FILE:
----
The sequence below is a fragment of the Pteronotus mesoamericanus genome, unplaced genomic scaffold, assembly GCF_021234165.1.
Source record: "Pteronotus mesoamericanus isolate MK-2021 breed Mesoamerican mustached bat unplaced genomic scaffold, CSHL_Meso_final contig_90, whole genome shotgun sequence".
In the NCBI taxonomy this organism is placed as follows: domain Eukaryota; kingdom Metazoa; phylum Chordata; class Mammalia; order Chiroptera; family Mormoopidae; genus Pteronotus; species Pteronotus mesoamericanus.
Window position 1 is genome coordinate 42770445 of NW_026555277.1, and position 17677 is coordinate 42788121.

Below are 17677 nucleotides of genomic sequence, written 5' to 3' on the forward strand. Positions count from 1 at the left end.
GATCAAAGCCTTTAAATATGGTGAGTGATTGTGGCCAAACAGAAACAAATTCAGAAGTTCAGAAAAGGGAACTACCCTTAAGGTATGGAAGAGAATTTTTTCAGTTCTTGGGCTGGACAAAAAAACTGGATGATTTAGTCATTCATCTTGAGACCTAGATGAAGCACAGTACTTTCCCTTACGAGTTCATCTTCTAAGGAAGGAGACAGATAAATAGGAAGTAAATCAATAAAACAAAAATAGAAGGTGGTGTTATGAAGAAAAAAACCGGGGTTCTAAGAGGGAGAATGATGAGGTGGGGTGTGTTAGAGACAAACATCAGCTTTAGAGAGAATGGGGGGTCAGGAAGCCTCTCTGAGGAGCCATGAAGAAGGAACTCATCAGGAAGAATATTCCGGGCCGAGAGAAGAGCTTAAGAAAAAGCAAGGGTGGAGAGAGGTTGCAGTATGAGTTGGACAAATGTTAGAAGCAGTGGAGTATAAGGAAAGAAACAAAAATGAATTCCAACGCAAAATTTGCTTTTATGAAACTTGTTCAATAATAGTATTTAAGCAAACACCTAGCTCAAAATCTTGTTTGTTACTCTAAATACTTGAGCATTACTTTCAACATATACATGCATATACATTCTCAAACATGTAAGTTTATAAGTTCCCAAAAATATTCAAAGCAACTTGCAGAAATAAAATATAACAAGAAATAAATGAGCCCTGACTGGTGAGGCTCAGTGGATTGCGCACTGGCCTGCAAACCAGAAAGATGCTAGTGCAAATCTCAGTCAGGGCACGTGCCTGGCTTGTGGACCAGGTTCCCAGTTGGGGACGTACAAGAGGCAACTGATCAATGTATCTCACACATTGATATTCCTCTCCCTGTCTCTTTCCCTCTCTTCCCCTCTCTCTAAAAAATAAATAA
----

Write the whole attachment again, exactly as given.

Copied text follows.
The sequence below is a fragment of the Pteronotus mesoamericanus genome, unplaced genomic scaffold, assembly GCF_021234165.1.
Source record: "Pteronotus mesoamericanus isolate MK-2021 breed Mesoamerican mustached bat unplaced genomic scaffold, CSHL_Meso_final contig_90, whole genome shotgun sequence".
In the NCBI taxonomy this organism is placed as follows: domain Eukaryota; kingdom Metazoa; phylum Chordata; class Mammalia; order Chiroptera; family Mormoopidae; genus Pteronotus; species Pteronotus mesoamericanus.
Window position 1 is genome coordinate 42770445 of NW_026555277.1, and position 17677 is coordinate 42788121.

Below are 17677 nucleotides of genomic sequence, written 5' to 3' on the forward strand. Positions count from 1 at the left end.
GATCAAAGCCTTTAAATATGGTGAGTGATTGTGGCCAAACAGAAACAAATTCAGAAGTTCAGAAAAGGGAACTACCCTTAAGGTATGGAAGAGAATTTTTTCAGTTCTTGGGCTGGACAAAAAAACTGGATGATTTAGTCATTCATCTTGAGACCTAGATGAAGCACAGTACTTTCCCTTACGAGTTCATCTTCTAAGGAAGGAGACAGATAAATAGGAAGTAAATCAATAAAACAAAAATAGAAGGTGGTGTTATGAAGAAAAAAACCGGGGTTCTAAGAGGGAGAATGATGAGGTGGGGTGTGTTAGAGACAAACATCAGCTTTAGAGAGAATGGGGGGTCAGGAAGCCTCTCTGAGGAGCCATGAAGAAGGAACTCATCAGGAAGAATATTCCGGGCCGAGAGAAGAGCTTAAGAAAAAGCAAGGGTGGAGAGAGGTTGCAGTATGAGTTGGACAAATGTTAGAAGCAGTGGAGTATAAGGAAAGAAACAAAAATGAATTCCAACGCAAAATTTGCTTTTATGAAACTTGTTCAATAATAGTATTTAAGCAAACACCTAGCTCAAAATCTTGTTTGTTACTCTAAATACTTGAGCATTACTTTCAACATATACATGCATATACATTCTCAAACATGTAAGTTTATAAGTTCCCAAAAATATTCAAAGCAACTTGCAGAAATAAAATATAACAAGAAATAAATGAGCCCTGACTGGTGAGGCTCAGTGGATTGCGCACTGGCCTGCAAACCAGAAAGATGCTAGTGCAAATCTCAGTCAGGGCACGTGCCTGGCTTGTGGACCAGGTTCCCAGTTGGGGACGTACAAGAGGCAACTGATCAATGTATCTCACACATTGATATTCCTCTCCCTGTCTCTTTCCCTCTCTTCCCCTCTCTCTAAAAAATAAATAA